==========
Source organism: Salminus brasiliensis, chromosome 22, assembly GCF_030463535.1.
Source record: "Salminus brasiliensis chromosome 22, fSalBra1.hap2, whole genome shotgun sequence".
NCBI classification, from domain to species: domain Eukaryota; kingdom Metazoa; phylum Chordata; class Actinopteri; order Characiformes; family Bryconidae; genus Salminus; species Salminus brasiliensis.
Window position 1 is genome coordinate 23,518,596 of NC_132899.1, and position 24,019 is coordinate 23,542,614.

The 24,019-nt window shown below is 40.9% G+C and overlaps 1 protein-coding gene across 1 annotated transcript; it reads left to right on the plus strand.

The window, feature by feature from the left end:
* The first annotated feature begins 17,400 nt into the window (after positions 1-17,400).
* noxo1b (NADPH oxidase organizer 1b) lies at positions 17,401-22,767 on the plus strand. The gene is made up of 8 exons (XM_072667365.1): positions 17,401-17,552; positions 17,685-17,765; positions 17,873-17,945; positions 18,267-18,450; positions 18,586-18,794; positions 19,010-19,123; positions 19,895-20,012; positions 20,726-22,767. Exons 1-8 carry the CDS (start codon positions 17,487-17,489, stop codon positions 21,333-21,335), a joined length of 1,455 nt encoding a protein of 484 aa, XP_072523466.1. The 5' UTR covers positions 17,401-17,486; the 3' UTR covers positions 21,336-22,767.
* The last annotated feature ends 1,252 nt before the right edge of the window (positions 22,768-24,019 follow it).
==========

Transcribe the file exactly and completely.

Source organism: Salminus brasiliensis, chromosome 22, assembly GCF_030463535.1.
Source record: "Salminus brasiliensis chromosome 22, fSalBra1.hap2, whole genome shotgun sequence".
NCBI classification, from domain to species: domain Eukaryota; kingdom Metazoa; phylum Chordata; class Actinopteri; order Characiformes; family Bryconidae; genus Salminus; species Salminus brasiliensis.
Window position 1 is genome coordinate 23,518,596 of NC_132899.1, and position 24,019 is coordinate 23,542,614.

The 24,019-nt window shown below is 40.9% G+C and overlaps 1 protein-coding gene across 1 annotated transcript; it reads left to right on the plus strand.

The window, feature by feature from the left end:
* The first annotated feature begins 17,400 nt into the window (after positions 1-17,400).
* noxo1b (NADPH oxidase organizer 1b) lies at positions 17,401-22,767 on the plus strand. The gene is made up of 8 exons (XM_072667365.1): positions 17,401-17,552; positions 17,685-17,765; positions 17,873-17,945; positions 18,267-18,450; positions 18,586-18,794; positions 19,010-19,123; positions 19,895-20,012; positions 20,726-22,767. Exons 1-8 carry the CDS (start codon positions 17,487-17,489, stop codon positions 21,333-21,335), a joined length of 1,455 nt encoding a protein of 484 aa, XP_072523466.1. The 5' UTR covers positions 17,401-17,486; the 3' UTR covers positions 21,336-22,767.
* The last annotated feature ends 1,252 nt before the right edge of the window (positions 22,768-24,019 follow it).